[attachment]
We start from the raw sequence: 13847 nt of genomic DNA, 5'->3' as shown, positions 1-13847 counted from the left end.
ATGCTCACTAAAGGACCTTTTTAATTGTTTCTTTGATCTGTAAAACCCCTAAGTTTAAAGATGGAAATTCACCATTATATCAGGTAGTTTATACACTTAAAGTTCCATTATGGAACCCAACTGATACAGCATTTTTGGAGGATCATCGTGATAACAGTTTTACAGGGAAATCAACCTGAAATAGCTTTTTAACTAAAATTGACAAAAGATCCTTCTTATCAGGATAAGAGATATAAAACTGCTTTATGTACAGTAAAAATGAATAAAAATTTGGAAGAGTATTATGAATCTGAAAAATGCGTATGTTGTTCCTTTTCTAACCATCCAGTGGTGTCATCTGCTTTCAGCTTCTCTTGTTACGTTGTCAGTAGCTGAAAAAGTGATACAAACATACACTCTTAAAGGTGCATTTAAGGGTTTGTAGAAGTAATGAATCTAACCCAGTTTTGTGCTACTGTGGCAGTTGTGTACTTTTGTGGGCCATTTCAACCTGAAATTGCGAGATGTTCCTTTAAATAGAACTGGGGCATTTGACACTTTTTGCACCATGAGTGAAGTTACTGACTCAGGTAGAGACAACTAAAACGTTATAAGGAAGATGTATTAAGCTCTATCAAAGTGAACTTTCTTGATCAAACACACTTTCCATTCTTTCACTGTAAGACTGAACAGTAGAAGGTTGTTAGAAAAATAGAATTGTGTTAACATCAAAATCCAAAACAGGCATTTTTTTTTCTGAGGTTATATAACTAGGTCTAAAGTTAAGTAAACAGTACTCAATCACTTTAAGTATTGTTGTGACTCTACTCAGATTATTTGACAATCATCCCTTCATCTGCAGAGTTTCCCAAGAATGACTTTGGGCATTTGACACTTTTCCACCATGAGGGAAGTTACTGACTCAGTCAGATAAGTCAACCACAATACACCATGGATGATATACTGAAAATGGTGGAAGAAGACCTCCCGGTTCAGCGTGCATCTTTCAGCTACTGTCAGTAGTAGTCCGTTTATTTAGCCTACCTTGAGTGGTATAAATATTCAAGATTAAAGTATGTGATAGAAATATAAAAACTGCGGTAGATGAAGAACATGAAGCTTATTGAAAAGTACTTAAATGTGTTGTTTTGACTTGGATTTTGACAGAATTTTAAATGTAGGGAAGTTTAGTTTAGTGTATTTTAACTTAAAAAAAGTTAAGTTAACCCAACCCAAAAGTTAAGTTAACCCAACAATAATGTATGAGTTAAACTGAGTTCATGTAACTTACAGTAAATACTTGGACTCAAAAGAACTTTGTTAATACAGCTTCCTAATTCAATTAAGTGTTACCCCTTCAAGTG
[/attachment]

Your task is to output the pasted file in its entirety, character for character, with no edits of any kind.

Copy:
We start from the raw sequence: 13847 nt of genomic DNA, 5'->3' as shown, positions 1-13847 counted from the left end.
ATGCTCACTAAAGGACCTTTTTAATTGTTTCTTTGATCTGTAAAACCCCTAAGTTTAAAGATGGAAATTCACCATTATATCAGGTAGTTTATACACTTAAAGTTCCATTATGGAACCCAACTGATACAGCATTTTTGGAGGATCATCGTGATAACAGTTTTACAGGGAAATCAACCTGAAATAGCTTTTTAACTAAAATTGACAAAAGATCCTTCTTATCAGGATAAGAGATATAAAACTGCTTTATGTACAGTAAAAATGAATAAAAATTTGGAAGAGTATTATGAATCTGAAAAATGCGTATGTTGTTCCTTTTCTAACCATCCAGTGGTGTCATCTGCTTTCAGCTTCTCTTGTTACGTTGTCAGTAGCTGAAAAAGTGATACAAACATACACTCTTAAAGGTGCATTTAAGGGTTTGTAGAAGTAATGAATCTAACCCAGTTTTGTGCTACTGTGGCAGTTGTGTACTTTTGTGGGCCATTTCAACCTGAAATTGCGAGATGTTCCTTTAAATAGAACTGGGGCATTTGACACTTTTTGCACCATGAGTGAAGTTACTGACTCAGGTAGAGACAACTAAAACGTTATAAGGAAGATGTATTAAGCTCTATCAAAGTGAACTTTCTTGATCAAACACACTTTCCATTCTTTCACTGTAAGACTGAACAGTAGAAGGTTGTTAGAAAAATAGAATTGTGTTAACATCAAAATCCAAAACAGGCATTTTTTTTTCTGAGGTTATATAACTAGGTCTAAAGTTAAGTAAACAGTACTCAATCACTTTAAGTATTGTTGTGACTCTACTCAGATTATTTGACAATCATCCCTTCATCTGCAGAGTTTCCCAAGAATGACTTTGGGCATTTGACACTTTTCCACCATGAGGGAAGTTACTGACTCAGTCAGATAAGTCAACCACAATACACCATGGATGATATACTGAAAATGGTGGAAGAAGACCTCCCGGTTCAGCGTGCATCTTTCAGCTACTGTCAGTAGTAGTCCGTTTATTTAGCCTACCTTGAGTGGTATAAATATTCAAGATTAAAGTATGTGATAGAAATATAAAAACTGCGGTAGATGAAGAACATGAAGCTTATTGAAAAGTACTTAAATGTGTTGTTTTGACTTGGATTTTGACAGAATTTTAAATGTAGGGAAGTTTAGTTTAGTGTATTTTAACTTAAAAAAAGTTAAGTTAACCCAACCCAAAAGTTAAGTTAACCCAACAATAATGTATGAGTTAAACTGAGTTCATGTAACTTACAGTAAATACTTGGACTCAAAAGAACTTTGTTAATACAGCTTCCTAATTCAATTAAGTGTTACCCCTTCAAGTG